Bonnie Jean (Hudson) Page v. William Lewis Hudson, Sr. – divorce/retirement benefits – Bonnie and William were divorced in 1991 after 21 years of marriage. William had worked for the railroad. The parties agreed that upon retirement, Bonnie would be entitled to the retirement as “she will otherwise be entitled as a result of being married and divorced from an employee of the railroad.” William retired from the Railroad in 2010 and got Tier I benefits which is the Railroad equivalent of Social Security. He also began receiving a Tier II Annuity and a Supplemental Annuity. Bonnie did not get any of the Tier II benefits and she filed for contempt. The chancellor interpreted the parties’ agreement as entitling Bonnie to only Tier I benefits. The COA affirms.
Adrian Moore v. State – Moore shot two people leaving a nightclub. One died. He was convicted of murder and aggravated assault. On appeal he argues that the judge should have declared a mistrial after the jurors indicated that they were deadlocked after deliberating for four hours. The court allowed the jurors to take a break that night and gave them a Sharplin instruction in the morning. Nothing about this coerced the jurors into voting guilty. He also argues that the court erred in not allowing defense counsel to make a proffer by questioning a witness outside the presence of the jury. The court finds this was not error since the attorney was allowed to state on the record what the testimony would have been,
However, none of these cases state that the trial court must allow the witness to testify in order to preserve the record. Rather, the supreme court has held that when a trial court does not permit counsel to present a witness’s testimony, he “must by some manner or means cause the record to show precisely what he intended to prove by the witness.” Bell v. State, 443 So. 2d 16, 20 (Miss. 1983). In Pennington v. State, 437 So. 2d 37, 39 (Miss. 1983), the supreme court concluded no reversible error had occurred because counsel was permitted to state “the purpose of the evidence” he sought to introduce.
Derrick Hunter v. State –discovery violation – Derrick Hunter was convicted of the murder of his longtime girlfriend, Temeria Ingram. On appeal he argues sufficiency of the evidence. He waived this issue because it must first be presented to the trial court via a motion for new trial and Hunter failed to do so. He also argues that the trial court erred in allowing the state to call two witnesses even though the State failed to comply with discovery deadlines. As to this issue, Hunter was allowed to interview the witnesses. Because he did not thereafter ask for a continuance or mistrial, he is barred from complaining.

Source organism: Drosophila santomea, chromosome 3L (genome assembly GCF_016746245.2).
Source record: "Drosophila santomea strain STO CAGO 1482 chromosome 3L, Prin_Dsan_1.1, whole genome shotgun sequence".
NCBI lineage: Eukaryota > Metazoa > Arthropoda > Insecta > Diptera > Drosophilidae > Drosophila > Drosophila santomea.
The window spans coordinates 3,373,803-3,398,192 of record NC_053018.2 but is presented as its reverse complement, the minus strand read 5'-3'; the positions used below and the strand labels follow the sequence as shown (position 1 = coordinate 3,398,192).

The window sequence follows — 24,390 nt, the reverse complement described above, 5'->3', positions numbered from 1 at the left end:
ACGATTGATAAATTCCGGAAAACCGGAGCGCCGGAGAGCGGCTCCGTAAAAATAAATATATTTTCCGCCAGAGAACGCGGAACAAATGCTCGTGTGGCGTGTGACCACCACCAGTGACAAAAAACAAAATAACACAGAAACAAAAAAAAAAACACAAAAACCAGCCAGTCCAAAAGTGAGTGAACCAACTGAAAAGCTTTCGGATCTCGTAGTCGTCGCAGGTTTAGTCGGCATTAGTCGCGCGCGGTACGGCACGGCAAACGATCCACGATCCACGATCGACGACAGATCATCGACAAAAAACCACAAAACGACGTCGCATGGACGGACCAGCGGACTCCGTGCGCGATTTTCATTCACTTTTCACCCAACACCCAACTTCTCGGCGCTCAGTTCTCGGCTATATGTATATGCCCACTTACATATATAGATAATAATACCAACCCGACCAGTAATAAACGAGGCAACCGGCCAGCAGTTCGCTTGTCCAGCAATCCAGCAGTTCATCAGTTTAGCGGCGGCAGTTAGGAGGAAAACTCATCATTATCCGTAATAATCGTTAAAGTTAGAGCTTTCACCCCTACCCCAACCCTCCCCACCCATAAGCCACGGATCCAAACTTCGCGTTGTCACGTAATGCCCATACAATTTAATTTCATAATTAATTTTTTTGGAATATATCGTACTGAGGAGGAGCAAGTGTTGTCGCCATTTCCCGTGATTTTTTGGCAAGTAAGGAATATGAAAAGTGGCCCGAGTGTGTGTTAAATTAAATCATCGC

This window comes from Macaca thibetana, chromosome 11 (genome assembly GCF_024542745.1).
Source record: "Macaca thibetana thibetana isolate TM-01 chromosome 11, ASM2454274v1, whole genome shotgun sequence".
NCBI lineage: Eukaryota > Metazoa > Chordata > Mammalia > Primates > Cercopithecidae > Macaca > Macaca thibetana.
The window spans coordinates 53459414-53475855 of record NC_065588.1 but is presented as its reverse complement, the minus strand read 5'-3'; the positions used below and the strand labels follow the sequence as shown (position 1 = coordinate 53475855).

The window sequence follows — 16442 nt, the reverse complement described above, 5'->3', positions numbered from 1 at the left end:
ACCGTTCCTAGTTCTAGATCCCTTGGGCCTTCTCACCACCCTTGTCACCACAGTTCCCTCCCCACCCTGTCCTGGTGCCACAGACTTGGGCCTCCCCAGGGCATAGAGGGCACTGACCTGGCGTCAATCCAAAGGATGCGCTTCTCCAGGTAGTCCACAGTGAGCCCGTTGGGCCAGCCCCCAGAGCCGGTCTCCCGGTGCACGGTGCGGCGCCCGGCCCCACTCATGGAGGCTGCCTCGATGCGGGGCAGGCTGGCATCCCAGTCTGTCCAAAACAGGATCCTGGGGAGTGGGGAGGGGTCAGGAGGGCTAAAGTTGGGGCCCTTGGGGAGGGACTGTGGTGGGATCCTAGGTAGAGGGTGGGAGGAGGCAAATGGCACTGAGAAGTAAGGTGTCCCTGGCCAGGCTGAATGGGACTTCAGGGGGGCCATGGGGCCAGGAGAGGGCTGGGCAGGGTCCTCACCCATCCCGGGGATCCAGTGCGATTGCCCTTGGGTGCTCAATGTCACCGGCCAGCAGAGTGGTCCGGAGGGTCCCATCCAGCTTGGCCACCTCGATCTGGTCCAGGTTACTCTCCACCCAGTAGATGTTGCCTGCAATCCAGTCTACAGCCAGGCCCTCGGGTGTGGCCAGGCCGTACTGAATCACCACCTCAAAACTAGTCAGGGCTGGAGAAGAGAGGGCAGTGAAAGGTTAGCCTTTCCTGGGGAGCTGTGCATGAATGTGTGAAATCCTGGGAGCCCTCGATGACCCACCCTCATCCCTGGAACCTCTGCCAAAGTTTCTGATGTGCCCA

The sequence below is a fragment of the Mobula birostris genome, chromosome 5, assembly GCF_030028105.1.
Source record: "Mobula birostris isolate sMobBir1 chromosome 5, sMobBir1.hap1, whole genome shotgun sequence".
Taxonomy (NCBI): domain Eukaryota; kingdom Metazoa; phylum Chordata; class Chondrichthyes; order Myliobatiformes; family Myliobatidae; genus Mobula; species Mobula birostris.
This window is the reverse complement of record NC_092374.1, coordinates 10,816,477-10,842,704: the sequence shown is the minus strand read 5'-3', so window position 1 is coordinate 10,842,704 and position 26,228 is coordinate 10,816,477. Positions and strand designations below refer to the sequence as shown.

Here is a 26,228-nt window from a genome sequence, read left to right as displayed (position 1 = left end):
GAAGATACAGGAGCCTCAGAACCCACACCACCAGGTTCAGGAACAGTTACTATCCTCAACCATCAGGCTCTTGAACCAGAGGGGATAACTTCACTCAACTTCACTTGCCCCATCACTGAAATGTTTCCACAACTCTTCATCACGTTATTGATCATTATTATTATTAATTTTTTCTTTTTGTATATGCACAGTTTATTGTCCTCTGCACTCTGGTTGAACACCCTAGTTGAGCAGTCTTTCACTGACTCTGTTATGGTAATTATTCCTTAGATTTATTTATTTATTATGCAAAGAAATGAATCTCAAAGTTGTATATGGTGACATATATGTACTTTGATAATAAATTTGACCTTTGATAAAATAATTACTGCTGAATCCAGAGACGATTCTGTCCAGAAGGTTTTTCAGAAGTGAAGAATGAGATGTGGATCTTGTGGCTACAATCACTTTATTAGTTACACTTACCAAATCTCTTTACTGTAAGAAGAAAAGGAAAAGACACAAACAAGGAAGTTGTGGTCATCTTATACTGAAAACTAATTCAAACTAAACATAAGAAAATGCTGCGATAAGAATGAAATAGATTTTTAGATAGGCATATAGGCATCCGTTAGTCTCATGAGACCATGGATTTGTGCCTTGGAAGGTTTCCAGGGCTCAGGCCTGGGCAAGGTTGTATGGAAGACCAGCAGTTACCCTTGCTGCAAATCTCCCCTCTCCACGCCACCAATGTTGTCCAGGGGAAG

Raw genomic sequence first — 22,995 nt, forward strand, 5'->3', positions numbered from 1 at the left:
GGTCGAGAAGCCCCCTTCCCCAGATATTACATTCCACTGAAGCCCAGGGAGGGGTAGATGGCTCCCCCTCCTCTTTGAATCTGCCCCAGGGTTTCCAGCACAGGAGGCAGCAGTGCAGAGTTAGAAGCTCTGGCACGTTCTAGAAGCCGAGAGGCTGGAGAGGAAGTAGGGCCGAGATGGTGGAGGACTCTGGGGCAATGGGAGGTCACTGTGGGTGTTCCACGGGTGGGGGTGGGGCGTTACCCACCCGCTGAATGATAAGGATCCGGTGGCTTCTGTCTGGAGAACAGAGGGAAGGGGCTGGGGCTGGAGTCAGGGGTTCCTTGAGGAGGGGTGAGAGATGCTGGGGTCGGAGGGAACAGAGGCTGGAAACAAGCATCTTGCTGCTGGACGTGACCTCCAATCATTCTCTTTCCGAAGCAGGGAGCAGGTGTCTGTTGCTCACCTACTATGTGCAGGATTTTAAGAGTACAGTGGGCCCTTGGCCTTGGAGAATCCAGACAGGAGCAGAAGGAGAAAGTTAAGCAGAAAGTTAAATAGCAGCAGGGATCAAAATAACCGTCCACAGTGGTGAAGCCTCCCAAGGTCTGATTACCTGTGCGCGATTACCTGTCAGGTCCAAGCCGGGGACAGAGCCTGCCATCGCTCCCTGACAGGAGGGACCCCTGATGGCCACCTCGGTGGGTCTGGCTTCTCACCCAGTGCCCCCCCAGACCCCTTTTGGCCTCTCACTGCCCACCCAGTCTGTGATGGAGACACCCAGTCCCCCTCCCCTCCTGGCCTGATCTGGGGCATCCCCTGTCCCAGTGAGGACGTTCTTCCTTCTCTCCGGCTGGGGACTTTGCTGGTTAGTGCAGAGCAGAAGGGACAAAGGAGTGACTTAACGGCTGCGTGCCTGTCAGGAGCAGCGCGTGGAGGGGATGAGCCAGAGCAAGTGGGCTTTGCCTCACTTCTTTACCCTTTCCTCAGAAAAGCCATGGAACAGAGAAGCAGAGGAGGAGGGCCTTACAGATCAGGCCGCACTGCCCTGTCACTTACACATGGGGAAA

Brian S. Booker v. Amy Turner Booker – divorce based on drug use – The Bookers married in 2004. In January 2014, Brian filed a complaint for divorce and cited Amy’s habitual and excessive use of drugs as grounds for divorce. In response, Amy filed a counterclaim for a divorce on the ground of habitual cruel and inhuman treatment. The chancellor dismissed the complaint for divorce finding that the husband failed to prove that he was entitled to a divorce on the ground of habitual and excessive drug use. Amy had had a gastric bypass and then complications. She took drugs as a result.
Professor Deborah Bell in her treatise, cites Lawson for the proposition that “[h]abitual use of drugs as prescribed is not grounds for divorce even if the defendant becomes dependent on the drugs. But divorce may be granted when a spouse’s 4 initial, legitimate use of prescription drugs becomes misuse.” Deborah H. Bell, Bell on Mississippi Family Law § 4.02(7)(c) (2011). Thus, when we consider “excessive” we must include in the definition the “misuse” of prescription drugs.
Here the chancellor found that Amy’s drug use was not excessive. The COA affirms.
Mark Schlepphorst v. State – DUI – Schlepphorst was found guilty of common law DUI and reckless driving. On appeal he challenges the sufficiency of the evidence. Schlepphorst drove through a Madison County Sheriff’s Department checkpoint without stopping and ignored the direction of the officers around 11:00 p.m. Deputies pursued him and pulled him over. They noticed that the smell of an intoxicating beverage was coming from Schelpphorst’s car and that Schlepphorst’s speech was slurred. Schlepphorst admitted that he had “a couple of glasses of wine” that evening. When he stood outside the vehicle, he wobbled and exhibited a lack of muscle control. He failed three field sobriety tests: the horizontal gaze nystagmus, the walk and turn, and the one-leg stand. A portable breath test was positive for alcohol. When they arrived at the sheriff’s department, the Intoxylizer was out of order. Schlepphorst was offered a urine test, and he refused. The COA affirms his conviction.